The image is from Wikipedia Commons
Charles O. Porter
Charles O. Porter
From 1957's Pocket Congressional Directory of the Eighty-Fifth Congress.
|Member of the U.S. House of Representatives
from Oregon's 4th district
January 3, 1957 – January 3, 1961
|Preceded by||Harris Ellsworth|
|Succeeded by||Edwin Russell Durno|
|Born||(1919-04-04)April 4, 1919
Klamath Falls, Oregon
|Died||January 1, 2006(2006-01-01) (aged 86)
Born in Klamath Falls, Oregon, to Frank Porter and Ruth Peterson, he graduated from high school in Eugene, Oregon and then went on to graduate from Harvard University with a B.S. in 1941. From there he went on to serve in the United States Army during World War II from 1941 to 1945. He then went back to Harvard Law School and graduated with an LL.B. in 1947. At Harvard Law, he partnered with several other returning veterans to found the Harvard Law Record, using the nascent paper to argue for more student housing.
He entered politics when he ran for the Congressional Representative for Oregon's 4th congressional district as a Democrat in 1954. He lost that race, but he ran again in 1956. In a major upset, he narrowly defeated incumbent Republican Harris Ellsworth. In association with Robert J. Alexander, he wrote The Struggle for Democracy in Latin America, which was published in 1961.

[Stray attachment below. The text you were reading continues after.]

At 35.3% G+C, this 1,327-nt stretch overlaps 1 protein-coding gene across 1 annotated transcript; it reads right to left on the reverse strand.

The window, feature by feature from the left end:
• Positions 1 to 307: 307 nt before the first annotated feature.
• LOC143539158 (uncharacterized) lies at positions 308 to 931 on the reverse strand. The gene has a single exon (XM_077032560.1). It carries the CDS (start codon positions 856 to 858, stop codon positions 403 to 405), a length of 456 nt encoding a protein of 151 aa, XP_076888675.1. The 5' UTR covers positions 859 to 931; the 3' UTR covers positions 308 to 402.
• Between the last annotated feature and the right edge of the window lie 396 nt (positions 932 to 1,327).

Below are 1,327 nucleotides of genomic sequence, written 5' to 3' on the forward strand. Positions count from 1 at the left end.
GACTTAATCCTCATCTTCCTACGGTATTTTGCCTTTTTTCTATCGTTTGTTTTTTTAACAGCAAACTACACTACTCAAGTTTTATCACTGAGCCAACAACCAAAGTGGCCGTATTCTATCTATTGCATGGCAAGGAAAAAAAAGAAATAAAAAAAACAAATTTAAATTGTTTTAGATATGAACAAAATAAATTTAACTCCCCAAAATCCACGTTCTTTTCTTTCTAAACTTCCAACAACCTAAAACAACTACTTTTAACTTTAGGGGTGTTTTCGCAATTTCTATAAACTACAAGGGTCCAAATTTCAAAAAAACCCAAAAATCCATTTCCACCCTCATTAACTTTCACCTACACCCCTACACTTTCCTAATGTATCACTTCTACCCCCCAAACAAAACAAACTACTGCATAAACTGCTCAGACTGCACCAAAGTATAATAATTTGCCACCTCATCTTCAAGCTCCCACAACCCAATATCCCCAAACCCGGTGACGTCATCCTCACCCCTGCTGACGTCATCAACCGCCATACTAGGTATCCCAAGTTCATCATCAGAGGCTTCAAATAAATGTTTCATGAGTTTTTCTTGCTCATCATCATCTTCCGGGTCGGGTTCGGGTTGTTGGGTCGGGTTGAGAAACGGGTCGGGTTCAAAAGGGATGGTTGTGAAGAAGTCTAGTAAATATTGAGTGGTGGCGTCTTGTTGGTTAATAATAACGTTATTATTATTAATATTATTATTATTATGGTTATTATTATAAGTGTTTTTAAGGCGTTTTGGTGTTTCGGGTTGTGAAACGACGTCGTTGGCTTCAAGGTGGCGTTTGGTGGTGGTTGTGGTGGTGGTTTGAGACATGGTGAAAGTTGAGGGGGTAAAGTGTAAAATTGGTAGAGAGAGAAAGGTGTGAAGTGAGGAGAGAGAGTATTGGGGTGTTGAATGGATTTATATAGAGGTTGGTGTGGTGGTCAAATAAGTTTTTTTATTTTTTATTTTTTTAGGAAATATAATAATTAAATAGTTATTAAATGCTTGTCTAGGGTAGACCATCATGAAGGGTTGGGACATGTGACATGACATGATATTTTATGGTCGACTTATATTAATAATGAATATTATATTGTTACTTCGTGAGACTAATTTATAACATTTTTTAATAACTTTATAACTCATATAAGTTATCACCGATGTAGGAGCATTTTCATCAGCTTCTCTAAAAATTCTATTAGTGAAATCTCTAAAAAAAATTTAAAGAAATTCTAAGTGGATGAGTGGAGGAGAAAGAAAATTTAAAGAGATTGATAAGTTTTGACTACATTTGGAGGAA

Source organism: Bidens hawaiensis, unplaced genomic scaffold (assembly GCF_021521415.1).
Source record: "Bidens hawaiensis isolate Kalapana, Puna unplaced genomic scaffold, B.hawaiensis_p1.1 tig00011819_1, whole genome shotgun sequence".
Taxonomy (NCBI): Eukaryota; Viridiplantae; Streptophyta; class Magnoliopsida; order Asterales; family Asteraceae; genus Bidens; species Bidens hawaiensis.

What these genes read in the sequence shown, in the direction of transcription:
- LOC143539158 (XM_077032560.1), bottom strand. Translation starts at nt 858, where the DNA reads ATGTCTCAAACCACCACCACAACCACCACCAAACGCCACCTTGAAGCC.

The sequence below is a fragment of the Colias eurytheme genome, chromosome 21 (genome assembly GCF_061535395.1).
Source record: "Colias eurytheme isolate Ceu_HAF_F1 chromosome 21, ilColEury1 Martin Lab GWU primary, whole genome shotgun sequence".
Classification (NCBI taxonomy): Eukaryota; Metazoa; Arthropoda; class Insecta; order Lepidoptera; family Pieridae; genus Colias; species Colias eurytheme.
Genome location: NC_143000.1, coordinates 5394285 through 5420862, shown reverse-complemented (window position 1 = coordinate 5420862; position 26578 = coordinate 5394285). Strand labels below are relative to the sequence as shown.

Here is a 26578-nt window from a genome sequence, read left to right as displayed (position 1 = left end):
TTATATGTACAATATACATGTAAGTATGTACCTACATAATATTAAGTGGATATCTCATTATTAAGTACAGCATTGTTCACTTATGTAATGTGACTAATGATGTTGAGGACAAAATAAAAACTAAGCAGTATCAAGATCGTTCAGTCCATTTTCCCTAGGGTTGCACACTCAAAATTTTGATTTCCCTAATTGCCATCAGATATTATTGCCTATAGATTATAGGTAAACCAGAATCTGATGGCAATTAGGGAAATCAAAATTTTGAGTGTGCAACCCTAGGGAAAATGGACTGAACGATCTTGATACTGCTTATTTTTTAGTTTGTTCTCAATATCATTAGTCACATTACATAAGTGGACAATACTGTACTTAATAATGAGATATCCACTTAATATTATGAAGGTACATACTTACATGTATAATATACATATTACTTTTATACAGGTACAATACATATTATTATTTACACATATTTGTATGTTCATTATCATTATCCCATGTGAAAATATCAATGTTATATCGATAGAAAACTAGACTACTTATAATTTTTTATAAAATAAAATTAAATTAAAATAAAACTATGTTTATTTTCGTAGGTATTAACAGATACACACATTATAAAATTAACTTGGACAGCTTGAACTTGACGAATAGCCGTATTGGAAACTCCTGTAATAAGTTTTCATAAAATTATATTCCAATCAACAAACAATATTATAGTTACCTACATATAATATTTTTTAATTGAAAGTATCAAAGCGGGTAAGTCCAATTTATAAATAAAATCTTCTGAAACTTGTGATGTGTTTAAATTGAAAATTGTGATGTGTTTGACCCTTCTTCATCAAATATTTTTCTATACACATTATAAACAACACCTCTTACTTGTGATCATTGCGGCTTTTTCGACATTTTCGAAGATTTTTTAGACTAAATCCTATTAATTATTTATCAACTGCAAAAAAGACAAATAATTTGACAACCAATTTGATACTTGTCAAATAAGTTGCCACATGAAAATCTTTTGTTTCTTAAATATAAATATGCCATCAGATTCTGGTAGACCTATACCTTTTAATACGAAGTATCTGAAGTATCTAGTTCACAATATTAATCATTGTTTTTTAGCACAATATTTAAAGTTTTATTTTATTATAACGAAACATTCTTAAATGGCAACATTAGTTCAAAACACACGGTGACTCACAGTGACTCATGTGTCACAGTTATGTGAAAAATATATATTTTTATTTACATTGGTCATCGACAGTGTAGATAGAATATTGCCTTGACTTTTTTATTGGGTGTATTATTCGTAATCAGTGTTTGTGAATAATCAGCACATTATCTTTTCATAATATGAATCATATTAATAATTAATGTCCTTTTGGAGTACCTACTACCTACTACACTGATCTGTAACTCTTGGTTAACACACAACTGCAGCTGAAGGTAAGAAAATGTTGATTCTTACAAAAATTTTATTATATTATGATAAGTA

When he was in Congress from 1957 through 1961, Porter quickly became known as a strong liberal. He backed admitting China to the United Nations, opening trade with China and halting nuclear testing. Partly as a result, he was defeated for reelection in 1960 Republican Edwin R. Durno.
In 1980, Porter made an unsuccessful attempt to win the Democratic primary in the United States Senate election, but lost the nomination to state Senator Ted Kulongoski, who lost the general election. Porter made several other attempts to return to Congress: in 1964, he lost the Democratic primary to Robert Duncan, and lost again in 1966, 1972, 1976, and 1980.
After returning to private law practice in Eugene in 1965, Porter was noted as one of the main proponents for the removal of a controversial Christian cross from Skinner Butte in Eugene. He also fought against building a nuclear power plant near Eugene, fought for the decriminalization of marijuana, and was opposed to the Vietnam War.
- "Contrarian Congressman Charles O. Porter, 86". Washington Post. Associated Press. January 6, 2006. p. B08. Retrieved 2008-02-25.
- Willis, Henny (May 21, 1980). "Packwood, Kulongoski get set for Senate campaign debates". The Register-Guard. Archived from the original on January 25, 2013. Retrieved March 23, 2010.
- United States Congress. "Charles O. Porter (id: P000439)". Biographical Directory of the United States Congress.
- Cached version of Priscilla Porter's obituary[permanent dead link] from The Register-Guard
- Guide to the Charles O. Porter papers at the University of Oregon
- Charles O. Porter at Find a Grave
- This page is based on the Wikipedia article Charles O. Porter; it is used under the Creative Commons Attribution-ShareAlike 3.0 Unported License (CC-BY-SA). You may redistribute it, verbatim or modified, providing that you comply with the terms of the CC-BY-SA.